The University of Kentucky is indeed home to the Kentucky Wildcats, but with school in summer recess and the NASCAR Sprint Cup Series in town for its inaugural race at Kentucky Speedway in Sparta, Tony Stewart is best positioned to carry the “wildcat” mantra.
That’s because the driver of the No. 14 Office Depot/Mobil1 Chevrolet, which will sport a special Back-to-School paint scheme for the 400-mile race around Kentucky’s 1.5-mile oval, is the ultimate wildcat.
Currently 12th in points with no wins so far this season, Stewart lurks as a contender for his first Sprint Cup victory of 2011 and the 40th of his career. That he’s had near-misses and has sometimes used his car as a missile in the 17 races prior to Kentucky means Stewart can still do some schooling while also dishing out some discipline.
He suffers no fools. Treat him with respect and he’ll respond in kind. Taunt him and you might just get eaten.
With only nine races remaining to earn a spot in the 12-driver Chase for the Championship, Stewart is hungry to secure a Chase berth, ideally with victories, as the 11th and 12th spots are reserved for drivers outside the top-10 but among the top-20 in points who have the most wins.
Winning solves everything. A trip to victory lane means you scored the most points possible, which beyond providing stature in the wild-card count for positions 11 and 12, can quickly bump you up the championship standings so that a Chase spot is secured long before the cutoff event Sept. 10 at Richmond (Va.) International Raceway.
With a victory needed to extend his current 12-year streak of winning at least one Sprint Cup race in each season he’s competed to 13 – currently the longest such streak among active drivers – expect Stewart to fight like a wildcat. And with a Chase berth still on the line, it’s a fight that begins anew in the Wildcat country of Kentucky.
TONY STEWART, Driver of the No. 14 Office Depot/Mobil 1 “Back-to-School” Chevrolet Impala for Stewart-Haas Racing:
It took 11 years for the Sprint Cup Series to come to Kentucky Speedway, and Kentucky is the first new venue to be added to the Sprint Cup schedule in 10 years. What’s the significance of the Sprint Cup Series finally coming to Kentucky?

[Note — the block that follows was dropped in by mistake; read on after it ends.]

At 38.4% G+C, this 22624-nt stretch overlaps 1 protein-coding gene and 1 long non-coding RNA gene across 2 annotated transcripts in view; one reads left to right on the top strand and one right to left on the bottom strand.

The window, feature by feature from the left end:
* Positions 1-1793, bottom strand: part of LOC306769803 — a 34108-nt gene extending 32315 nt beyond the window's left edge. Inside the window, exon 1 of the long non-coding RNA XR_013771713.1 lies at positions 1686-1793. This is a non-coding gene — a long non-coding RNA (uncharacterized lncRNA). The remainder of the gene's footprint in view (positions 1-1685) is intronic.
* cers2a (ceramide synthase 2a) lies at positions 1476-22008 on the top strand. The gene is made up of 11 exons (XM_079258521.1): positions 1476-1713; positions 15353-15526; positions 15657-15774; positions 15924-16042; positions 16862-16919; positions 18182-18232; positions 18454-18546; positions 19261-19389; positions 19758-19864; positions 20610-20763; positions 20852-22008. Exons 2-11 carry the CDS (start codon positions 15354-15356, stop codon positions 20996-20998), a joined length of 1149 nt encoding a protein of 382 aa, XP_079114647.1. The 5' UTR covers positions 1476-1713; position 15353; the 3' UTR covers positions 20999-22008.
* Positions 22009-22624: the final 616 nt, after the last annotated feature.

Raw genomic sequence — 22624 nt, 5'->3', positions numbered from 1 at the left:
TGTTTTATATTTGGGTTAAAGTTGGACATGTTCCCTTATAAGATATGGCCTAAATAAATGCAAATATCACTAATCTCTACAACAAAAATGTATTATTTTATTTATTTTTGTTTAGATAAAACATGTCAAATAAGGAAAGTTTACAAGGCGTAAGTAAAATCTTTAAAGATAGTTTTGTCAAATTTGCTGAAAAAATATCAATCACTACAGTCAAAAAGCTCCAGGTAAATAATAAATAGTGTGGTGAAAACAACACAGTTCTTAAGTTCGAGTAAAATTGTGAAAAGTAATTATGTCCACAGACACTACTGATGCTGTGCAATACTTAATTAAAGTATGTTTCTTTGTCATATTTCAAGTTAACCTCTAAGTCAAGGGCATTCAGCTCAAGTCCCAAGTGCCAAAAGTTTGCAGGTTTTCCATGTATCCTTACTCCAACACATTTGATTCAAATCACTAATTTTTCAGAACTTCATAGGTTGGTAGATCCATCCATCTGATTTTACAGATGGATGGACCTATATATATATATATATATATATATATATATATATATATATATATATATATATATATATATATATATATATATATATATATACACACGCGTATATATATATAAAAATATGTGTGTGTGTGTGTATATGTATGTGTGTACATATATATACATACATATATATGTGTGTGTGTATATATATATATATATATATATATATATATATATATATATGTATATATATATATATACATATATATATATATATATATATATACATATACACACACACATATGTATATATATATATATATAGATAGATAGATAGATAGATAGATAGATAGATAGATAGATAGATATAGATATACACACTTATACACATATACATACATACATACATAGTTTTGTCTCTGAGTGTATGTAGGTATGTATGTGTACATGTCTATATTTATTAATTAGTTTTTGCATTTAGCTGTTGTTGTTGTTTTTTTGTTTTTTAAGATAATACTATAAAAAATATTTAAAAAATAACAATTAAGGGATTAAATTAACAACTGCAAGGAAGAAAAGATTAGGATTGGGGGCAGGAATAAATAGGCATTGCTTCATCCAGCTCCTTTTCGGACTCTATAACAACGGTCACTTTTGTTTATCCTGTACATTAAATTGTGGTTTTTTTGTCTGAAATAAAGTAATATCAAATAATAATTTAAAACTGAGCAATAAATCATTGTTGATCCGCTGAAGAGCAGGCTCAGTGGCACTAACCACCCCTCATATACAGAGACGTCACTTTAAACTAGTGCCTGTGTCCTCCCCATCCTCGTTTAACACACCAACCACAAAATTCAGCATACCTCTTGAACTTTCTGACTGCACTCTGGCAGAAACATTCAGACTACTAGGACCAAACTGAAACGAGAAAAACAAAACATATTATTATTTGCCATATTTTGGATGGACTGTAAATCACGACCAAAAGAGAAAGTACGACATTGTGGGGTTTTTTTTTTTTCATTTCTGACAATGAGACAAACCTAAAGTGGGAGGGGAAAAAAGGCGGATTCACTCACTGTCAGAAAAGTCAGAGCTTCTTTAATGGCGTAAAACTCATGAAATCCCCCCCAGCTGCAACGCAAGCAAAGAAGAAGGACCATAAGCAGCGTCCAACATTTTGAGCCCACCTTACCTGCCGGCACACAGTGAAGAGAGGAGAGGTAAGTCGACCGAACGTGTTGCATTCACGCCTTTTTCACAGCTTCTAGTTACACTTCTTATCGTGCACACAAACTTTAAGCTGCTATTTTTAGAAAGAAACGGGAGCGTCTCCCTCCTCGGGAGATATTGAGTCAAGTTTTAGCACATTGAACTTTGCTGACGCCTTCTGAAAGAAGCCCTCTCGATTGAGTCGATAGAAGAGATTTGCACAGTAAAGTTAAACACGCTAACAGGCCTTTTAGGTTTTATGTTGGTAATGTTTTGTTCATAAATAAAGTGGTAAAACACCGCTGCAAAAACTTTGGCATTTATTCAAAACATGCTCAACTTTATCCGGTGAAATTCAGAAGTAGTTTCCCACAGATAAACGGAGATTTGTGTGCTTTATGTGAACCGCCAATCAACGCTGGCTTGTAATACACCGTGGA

“It’s definitely long overdue, for sure. Ever since the speedway opened, we all wondered when we were going to have a Cup date there and definitely think it took a lot longer than all of us anticipated. The Tri-State area has such deep racing roots with dirt track racing and pavement racing – it’s a perfect market, it’s a perfect area, and the race fans that go there are true diehards.”
You’re from Columbus, Ind. Will racing at Kentucky feel like a homecoming of sorts?
“I’m a Southern Indiana guy, so the track is not very far from where I grew up and where I currently live. It’s kind of a home track to us, and that’s kind of the feeling we have going into it. You always want to run well at your home tracks. Even though Indy has always been my home track in the past, now having Kentucky Speedway there, it’s as much home to me as Indy. We’re definitely looking forward to it.”
What is the process when you race at a track for the first time?
“The first thing you do is try to figure out the line around the track. When we tested there in the past, we didn’t have a lot of rubber down because there weren’t a lot of cars running a lot of laps. It was a lot harder to really get a gauge on what the line was around there. That’s what you’ll spend the first part of the day on – on Thursday, the practice day. You’ll just work on the line, figuring out your braking points and where you need to get back in the gas. At the same time, the crew chiefs and the engineers are going to be trying to figure out how to get ride heights where they want them – the standard things they do every weekend. The drivers are going to have to take a little bit of time in learning the racetrack.”
Do you have any expectations heading into Kentucky?
“I’m excited about going to Kentucky. I like going to new places where we don’t have a history. Obviously, there are a lot of drivers who’ve run the Nationwide Series there and do know the track and what to look for. It’s kind of fun for a lot of us. None of us have raced there that don’t run the Nationwide Series on a regular basis. Even though at some point over the last seven or eight years we’ve tested there, none of us have raced there. That kind of makes it fun. It’s neat to go in there and not have an idea of what to expect. It always makes it fun the first time.”
Since it’s been so long since you’ve turned laps at Kentucky, how do you even gather the information you need to form a baseline setup?
“Oddly enough, all the years that NASCAR’s previous testing policy was in place, we were allowed to test anywhere we wanted that the Cup Series didn’t race. It made Kentucky an ideal racetrack for a lot of the race teams to test at during the season for mile-and-a-half tracks. Even though we’ve never brought the current car there, there is a lot of track data as far as where the bumps are on the racetrack, what the corners are like and what the elevation changes are like on the straightaways. A lot of these big teams have data on the racetrack itself, and it’s just a matter of how to apply it to our current car. Even though some of these guys have tested there, none of us have the practical knowledge of what the track conditions will be like during race situations, and how racing at night will be different from the test sessions during the day. It’s not a totally clean slate, but there is still going to be a lot of adjustment going to a new racetrack.”